3 Great but Underrated TV Shows of 2020

  • Subscribe!

  • 2021 is in full swing, and people are tired of sitting at home. Someone has reviewed all the films, someone is already tired of betting at https://22bet.co.tz/, and someone has re-read all the books in their home library and is dying of boredom. That is why it is time to remember the TV series released in 2020, about which little has been said.

    I May Destroy You (2020)

    “I May Destroy You” is a series that has been treated kindly by Western critics, but has not been given due attention, to the most pressing topic of recent years, about the #metoo movement and the experience of sexual violence. Actually, Michaela Coel, the creator of the series, for whom “I may destroy you” became, obviously, a personal project, also faced him. The series alternates genres and themes: it becomes a dramedy about the life of a black girl in a modern metropolis, a discourse on fame and status, an honest melodrama about the era of dating apps, and, finally, a rethinking of the rape and revenge genre of films.

    Giri / Hadji (2019)

    One of the best British TV series of the past year would have gone unnoticed if Netflix hadn’t taken it under its wing. “Giri / Hadzi” is a surprisingly successful mix of genres: here you have a detective story, a family drama, a tense thriller with well-choreographed action sequences, and even a teenage story of growing up. All this is neatly broken down into 8-hour episodes with an intriguing plot: a Tokyo detective is sent to London to bring back his younger brother, who, as it turns out, faked his own death.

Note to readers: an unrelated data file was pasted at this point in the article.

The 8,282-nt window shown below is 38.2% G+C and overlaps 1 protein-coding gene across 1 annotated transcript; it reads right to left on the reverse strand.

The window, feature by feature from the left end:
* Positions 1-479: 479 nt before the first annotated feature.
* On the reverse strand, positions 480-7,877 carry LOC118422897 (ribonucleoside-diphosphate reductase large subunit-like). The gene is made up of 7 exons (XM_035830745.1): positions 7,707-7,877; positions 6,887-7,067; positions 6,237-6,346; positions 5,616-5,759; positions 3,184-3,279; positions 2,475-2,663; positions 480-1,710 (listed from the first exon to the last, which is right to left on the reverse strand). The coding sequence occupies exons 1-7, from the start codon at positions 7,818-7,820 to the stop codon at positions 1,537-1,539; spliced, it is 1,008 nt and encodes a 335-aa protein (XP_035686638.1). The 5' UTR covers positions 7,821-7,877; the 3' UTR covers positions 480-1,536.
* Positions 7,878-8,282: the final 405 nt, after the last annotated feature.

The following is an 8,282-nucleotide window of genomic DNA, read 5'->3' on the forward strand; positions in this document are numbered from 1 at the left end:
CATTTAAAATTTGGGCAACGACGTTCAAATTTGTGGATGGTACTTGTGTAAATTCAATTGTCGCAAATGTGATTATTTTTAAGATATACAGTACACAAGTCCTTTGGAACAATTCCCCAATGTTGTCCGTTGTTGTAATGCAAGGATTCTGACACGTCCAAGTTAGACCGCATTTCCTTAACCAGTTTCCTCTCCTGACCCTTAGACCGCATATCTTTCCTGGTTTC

Little America (2020)

    Little America is both one of the best and one of the most underrated Apple TV + projects. The poetic title hides an anthology of adaptations of real emigre stories: a Nigerian student falls in love with cowboy culture, a 12-year-old boy starts running a family motel when his parents were deported to India, and so on. The creators do not go into criticism of the current immigration policy of the United States, but only talk about the real emigrant experience – honestly and from the bottom of their hearts.